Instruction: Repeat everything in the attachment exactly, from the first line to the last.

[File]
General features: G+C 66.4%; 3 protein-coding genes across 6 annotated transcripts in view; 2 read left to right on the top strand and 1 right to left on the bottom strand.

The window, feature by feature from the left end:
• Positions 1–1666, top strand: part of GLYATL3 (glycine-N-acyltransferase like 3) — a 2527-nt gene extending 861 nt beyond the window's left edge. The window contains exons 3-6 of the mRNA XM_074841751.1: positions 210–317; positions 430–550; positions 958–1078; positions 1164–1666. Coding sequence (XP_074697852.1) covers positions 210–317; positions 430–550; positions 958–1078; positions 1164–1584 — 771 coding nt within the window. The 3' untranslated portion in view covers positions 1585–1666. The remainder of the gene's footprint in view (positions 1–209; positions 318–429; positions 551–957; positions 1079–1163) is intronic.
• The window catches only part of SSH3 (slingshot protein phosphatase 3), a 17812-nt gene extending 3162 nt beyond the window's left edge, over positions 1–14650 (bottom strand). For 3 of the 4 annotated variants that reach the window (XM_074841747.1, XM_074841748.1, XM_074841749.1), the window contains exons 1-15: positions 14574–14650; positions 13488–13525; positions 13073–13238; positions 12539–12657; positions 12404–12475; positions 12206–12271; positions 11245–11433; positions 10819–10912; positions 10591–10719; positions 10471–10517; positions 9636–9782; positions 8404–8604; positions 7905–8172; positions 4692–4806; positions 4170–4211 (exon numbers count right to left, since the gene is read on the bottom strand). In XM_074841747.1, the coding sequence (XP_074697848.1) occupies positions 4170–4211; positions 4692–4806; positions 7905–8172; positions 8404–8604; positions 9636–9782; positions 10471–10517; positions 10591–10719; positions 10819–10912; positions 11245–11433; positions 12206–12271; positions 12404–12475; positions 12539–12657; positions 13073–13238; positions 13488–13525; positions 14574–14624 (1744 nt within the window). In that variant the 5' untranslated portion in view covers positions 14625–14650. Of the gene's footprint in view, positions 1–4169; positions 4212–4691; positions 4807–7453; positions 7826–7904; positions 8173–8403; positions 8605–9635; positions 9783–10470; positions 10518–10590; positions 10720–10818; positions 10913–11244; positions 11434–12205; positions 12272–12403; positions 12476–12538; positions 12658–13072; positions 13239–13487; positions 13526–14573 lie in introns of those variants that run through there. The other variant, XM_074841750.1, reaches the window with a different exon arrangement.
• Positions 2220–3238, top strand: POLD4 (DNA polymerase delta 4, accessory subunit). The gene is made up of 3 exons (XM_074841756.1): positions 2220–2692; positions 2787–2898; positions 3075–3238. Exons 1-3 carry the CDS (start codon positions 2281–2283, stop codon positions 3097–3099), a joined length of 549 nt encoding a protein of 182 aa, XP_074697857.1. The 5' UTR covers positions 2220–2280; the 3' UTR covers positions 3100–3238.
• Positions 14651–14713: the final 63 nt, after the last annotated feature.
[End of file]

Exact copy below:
General features: G+C 66.4%; 3 protein-coding genes across 6 annotated transcripts in view; 2 read left to right on the top strand and 1 right to left on the bottom strand.

The window, feature by feature from the left end:
• Positions 1–1666, top strand: part of GLYATL3 (glycine-N-acyltransferase like 3) — a 2527-nt gene extending 861 nt beyond the window's left edge. The window contains exons 3-6 of the mRNA XM_074841751.1: positions 210–317; positions 430–550; positions 958–1078; positions 1164–1666. Coding sequence (XP_074697852.1) covers positions 210–317; positions 430–550; positions 958–1078; positions 1164–1584 — 771 coding nt within the window. The 3' untranslated portion in view covers positions 1585–1666. The remainder of the gene's footprint in view (positions 1–209; positions 318–429; positions 551–957; positions 1079–1163) is intronic.
• The window catches only part of SSH3 (slingshot protein phosphatase 3), a 17812-nt gene extending 3162 nt beyond the window's left edge, over positions 1–14650 (bottom strand). For 3 of the 4 annotated variants that reach the window (XM_074841747.1, XM_074841748.1, XM_074841749.1), the window contains exons 1-15: positions 14574–14650; positions 13488–13525; positions 13073–13238; positions 12539–12657; positions 12404–12475; positions 12206–12271; positions 11245–11433; positions 10819–10912; positions 10591–10719; positions 10471–10517; positions 9636–9782; positions 8404–8604; positions 7905–8172; positions 4692–4806; positions 4170–4211 (exon numbers count right to left, since the gene is read on the bottom strand). In XM_074841747.1, the coding sequence (XP_074697848.1) occupies positions 4170–4211; positions 4692–4806; positions 7905–8172; positions 8404–8604; positions 9636–9782; positions 10471–10517; positions 10591–10719; positions 10819–10912; positions 11245–11433; positions 12206–12271; positions 12404–12475; positions 12539–12657; positions 13073–13238; positions 13488–13525; positions 14574–14624 (1744 nt within the window). In that variant the 5' untranslated portion in view covers positions 14625–14650. Of the gene's footprint in view, positions 1–4169; positions 4212–4691; positions 4807–7453; positions 7826–7904; positions 8173–8403; positions 8605–9635; positions 9783–10470; positions 10518–10590; positions 10720–10818; positions 10913–11244; positions 11434–12205; positions 12272–12403; positions 12476–12538; positions 12658–13072; positions 13239–13487; positions 13526–14573 lie in introns of those variants that run through there. The other variant, XM_074841750.1, reaches the window with a different exon arrangement.
• Positions 2220–3238, top strand: POLD4 (DNA polymerase delta 4, accessory subunit). The gene is made up of 3 exons (XM_074841756.1): positions 2220–2692; positions 2787–2898; positions 3075–3238. Exons 1-3 carry the CDS (start codon positions 2281–2283, stop codon positions 3097–3099), a joined length of 549 nt encoding a protein of 182 aa, XP_074697857.1. The 5' UTR covers positions 2220–2280; the 3' UTR covers positions 3100–3238.
• Positions 14651–14713: the final 63 nt, after the last annotated feature.